10 Tishrei 5781 / Monday, September 28, 2020 | Torah Reading: Ha'azinu
 
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HomeTorah PortionHeart of the ParshaTerumah - Turn Cruelty into Mercy
 
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Terumah - Turn Cruelty into Mercy    

Terumah - Turn Cruelty into Mercy



We are naturally selfish by nature. When we get out of worrying about ourselves and our problems and give to others, we gain more than what we gave - physically and spiritually.

 



The Torah portion speaks about the preparations for building the Mishkan - the Tabernacle. “Hashem spoke to Moshe, saying: Speak to the Children of Israel and let them take for Me a portion, from every man whose heart motivates him you shall take My portion. This is the portion that you shall take from them: gold, silver, and copper; and turquoise, purple, and scarlet wool; linen and goat hair” (Chapter 25, Verses 1-4). After the sin of the Golden Calf (which we actually read about in next week’s Torah portion) the Jewish people were commanded to build the Mishkan. 

Rabbi Natan of Breslev asks a famous question: How could the Jewish people fall into the sin of idol worship after they had just merited to reach the very high level of receiving the Torah at Mount Sinai? He explains, based on a spiritual principle which Rebbe Nachman teaches, that every time we reach a new spiritual level, negative spiritual forces come against us and try to knock us down. If we are not able to find the strength to overcome these forces and break them anew, then we can fall to an even worse spiritual state than before. This is why the Jewish people failed at the end of the first forty days that Moshe was on Mount Sinai. They didn’t break the obstacles and they fell into the sin of the Golden Calf. 

They were supposed to have received the first set of tablets when Moshe came down from the mountain. Afterwards, when Hashem accepted Moshe’s prayers of teshuva (repentance) on behalf of the Jewish people, Hashem revealed to Moshe the advice of how to merit to overcome the obstacles and bad spiritual forces which stand in a person’s way at each level. They were commanded to build the Tabernacle by way of tzedakah, charity – which is generosity of the heart - which was the main aspect of building the Tabernacle. The beautiful colors and materials of the Tabernacle shined because they were given from the goodness and the generosity of the Jewish people. Through giving - through charity and kindness - we can break through the obstacles we face and reach new levels in our service of Hashem (Likutei Halachot, Laws of Collecting a Debt etc., 3rd teaching; based on Likutei Moharan, 25th teaching, Part One).

I once learned this teaching in the book Restore My Soul with a friend. We discussed why Rebbe Nachman gives this advice in order to help a person overcome the obstacles and bad forces he faces when he needs to rise to a new level. He said to me that many times when a person faces challenges and difficulties, he tends to be focused on his own problems. He’s worried about himself and not looking at the people around him. However, through the act of tzedakah, he focuses on somebody else and he gives to another person. This changes his focus from himself and his problems to someone else and their problems.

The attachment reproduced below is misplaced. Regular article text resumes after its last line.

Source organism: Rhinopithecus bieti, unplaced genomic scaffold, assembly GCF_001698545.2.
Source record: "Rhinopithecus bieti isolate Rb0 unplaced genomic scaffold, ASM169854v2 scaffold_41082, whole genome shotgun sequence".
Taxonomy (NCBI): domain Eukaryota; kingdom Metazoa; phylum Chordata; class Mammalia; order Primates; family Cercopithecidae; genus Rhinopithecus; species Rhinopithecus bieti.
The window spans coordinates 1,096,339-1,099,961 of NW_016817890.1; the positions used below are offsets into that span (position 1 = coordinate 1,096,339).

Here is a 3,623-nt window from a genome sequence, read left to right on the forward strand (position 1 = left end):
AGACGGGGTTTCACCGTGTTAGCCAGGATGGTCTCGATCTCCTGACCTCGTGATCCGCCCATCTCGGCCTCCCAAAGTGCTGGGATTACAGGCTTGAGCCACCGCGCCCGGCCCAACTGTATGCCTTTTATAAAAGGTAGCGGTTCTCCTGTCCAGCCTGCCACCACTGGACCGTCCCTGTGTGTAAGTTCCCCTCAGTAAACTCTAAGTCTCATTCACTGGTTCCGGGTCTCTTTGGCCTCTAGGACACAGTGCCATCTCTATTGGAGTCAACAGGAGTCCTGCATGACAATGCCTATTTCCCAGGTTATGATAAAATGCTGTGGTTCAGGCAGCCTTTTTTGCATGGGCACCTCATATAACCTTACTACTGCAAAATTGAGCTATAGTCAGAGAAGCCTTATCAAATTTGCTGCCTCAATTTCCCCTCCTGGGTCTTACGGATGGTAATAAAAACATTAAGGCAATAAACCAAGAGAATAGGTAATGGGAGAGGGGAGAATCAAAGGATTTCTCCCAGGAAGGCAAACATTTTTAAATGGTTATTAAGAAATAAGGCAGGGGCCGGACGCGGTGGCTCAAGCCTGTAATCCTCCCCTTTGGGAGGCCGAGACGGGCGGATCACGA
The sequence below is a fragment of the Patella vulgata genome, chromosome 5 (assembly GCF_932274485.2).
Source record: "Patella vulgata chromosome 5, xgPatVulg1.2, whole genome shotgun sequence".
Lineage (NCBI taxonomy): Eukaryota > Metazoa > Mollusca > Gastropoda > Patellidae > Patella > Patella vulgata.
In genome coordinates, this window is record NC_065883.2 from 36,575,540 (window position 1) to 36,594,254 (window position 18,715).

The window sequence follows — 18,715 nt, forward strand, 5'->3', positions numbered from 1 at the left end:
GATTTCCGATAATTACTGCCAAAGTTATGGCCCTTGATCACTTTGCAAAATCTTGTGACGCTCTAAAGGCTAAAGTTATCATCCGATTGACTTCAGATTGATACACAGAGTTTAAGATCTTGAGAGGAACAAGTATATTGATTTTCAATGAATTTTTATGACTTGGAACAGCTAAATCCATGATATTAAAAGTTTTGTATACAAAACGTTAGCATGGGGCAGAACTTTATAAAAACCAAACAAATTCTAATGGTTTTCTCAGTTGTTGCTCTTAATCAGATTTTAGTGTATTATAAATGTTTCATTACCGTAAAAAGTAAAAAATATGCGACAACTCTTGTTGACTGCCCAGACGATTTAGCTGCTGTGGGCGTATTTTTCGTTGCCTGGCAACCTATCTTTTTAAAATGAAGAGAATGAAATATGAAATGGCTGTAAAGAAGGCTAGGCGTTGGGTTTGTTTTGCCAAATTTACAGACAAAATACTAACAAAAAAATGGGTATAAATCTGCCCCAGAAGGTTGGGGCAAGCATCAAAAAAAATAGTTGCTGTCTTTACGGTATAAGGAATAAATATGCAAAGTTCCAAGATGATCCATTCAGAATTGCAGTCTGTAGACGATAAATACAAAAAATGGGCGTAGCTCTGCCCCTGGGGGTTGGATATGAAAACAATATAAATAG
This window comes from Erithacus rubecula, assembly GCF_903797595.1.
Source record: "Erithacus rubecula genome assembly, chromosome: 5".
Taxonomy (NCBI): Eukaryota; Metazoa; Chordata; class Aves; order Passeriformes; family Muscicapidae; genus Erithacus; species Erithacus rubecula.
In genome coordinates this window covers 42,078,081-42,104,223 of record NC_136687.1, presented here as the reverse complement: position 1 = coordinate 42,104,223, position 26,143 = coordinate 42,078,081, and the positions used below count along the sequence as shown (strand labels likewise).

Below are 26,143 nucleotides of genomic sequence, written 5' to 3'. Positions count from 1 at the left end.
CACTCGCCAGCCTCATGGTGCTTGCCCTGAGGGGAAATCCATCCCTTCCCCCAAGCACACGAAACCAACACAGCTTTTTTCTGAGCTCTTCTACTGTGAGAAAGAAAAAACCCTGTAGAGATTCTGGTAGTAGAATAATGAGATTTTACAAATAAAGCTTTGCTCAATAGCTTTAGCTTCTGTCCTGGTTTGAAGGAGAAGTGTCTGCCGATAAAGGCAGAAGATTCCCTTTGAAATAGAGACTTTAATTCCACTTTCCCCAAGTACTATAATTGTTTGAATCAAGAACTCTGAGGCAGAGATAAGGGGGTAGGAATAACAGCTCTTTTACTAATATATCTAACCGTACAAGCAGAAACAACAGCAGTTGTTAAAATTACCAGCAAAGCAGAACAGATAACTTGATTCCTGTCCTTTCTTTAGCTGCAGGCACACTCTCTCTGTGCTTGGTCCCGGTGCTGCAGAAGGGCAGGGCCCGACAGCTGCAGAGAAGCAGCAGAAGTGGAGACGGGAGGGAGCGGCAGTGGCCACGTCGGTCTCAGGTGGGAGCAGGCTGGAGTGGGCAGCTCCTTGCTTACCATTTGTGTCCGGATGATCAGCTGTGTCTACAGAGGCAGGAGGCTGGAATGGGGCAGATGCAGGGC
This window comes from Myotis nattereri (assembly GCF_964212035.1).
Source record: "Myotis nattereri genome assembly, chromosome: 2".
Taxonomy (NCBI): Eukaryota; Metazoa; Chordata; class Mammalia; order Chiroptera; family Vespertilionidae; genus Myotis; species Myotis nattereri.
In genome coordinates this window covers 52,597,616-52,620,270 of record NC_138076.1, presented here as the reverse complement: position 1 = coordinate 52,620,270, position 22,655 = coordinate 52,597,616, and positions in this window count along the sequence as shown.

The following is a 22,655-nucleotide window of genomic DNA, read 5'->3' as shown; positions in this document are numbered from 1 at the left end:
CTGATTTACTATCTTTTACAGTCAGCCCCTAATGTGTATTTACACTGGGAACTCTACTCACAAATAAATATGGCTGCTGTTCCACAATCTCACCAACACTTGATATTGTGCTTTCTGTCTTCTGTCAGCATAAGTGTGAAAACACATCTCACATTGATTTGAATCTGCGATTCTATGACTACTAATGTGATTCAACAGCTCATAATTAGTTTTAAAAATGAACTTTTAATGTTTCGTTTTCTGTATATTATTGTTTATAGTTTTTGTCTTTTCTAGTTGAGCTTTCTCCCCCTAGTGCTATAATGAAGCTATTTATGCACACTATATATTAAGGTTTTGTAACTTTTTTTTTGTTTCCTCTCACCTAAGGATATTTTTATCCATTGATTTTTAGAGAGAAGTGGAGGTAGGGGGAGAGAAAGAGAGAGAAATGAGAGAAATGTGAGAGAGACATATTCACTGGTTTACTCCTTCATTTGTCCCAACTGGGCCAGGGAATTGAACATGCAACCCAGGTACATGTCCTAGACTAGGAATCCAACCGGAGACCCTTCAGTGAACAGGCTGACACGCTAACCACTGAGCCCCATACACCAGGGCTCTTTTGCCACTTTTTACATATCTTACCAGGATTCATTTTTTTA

Rebbe Nachman also says in this teaching that the main revelation of Hashem’s greatness in the world is through tzedakah (Restore My Soul, 6th-7th teaching, Part One). Rebbe Nachman explains that the main power of tzedakah is to break the cruelty inside of us and turn it into mercy. Through giving tzedakah we merit to bring down upon ourselves and upon others Hashem’s kindness and abundance (Likutei Moharan, 4th teaching, Part Two).

I told a friend recently that when we moved here to Beit Shemesh from Shomria, a small community in the South of Israel, it was hard for me to get used to giving more tzedakah when I pray at shul. In Shomria I was used to just putting a few coins each day in one of the tzedakah boxes at the back of the shul. There were never any men who would come to the shul during prayers to ask for tzedakah, since it was 25 to 30 minutes from any larger population center. Here in Beit Shemesh I’ve become accustomed to giving a few coins to several of the men who come to the shul every morning collecting tzedakah, on top of the money I give to the shul’s tzedakah box. 

Just like Rebbe Nachman explains it was hard for me to overcome the feeling inside of opposition to giving more tzedakah. There is a voice and feeling inside which says, “Hey, it’s my money, why should I give it you? The truth is that all of our livelihood is a gift from Hashem, and He wants us to use our money, each according to his ability, to do mitzvot and acts of kindness. Through tzedakah we reveal Hashem’s greatness in the world. Just as Hashem bestows upon us life and an endless amount of kindness and assistance, so too, we can come closer to Him by emulating His ways. Just as He does kindness, we want to help others with kindness and charity. When we give charity to someone who really needs the assistance, our money and possessions are also spiritually elevated. We are using our livelihood to do kindness, which is a Kiddush Hashem, a sanctification of G-d’s name in the world. Thus, Hashem is revealed more in the world.

***

 

Republished with permission from breslov.blog


 





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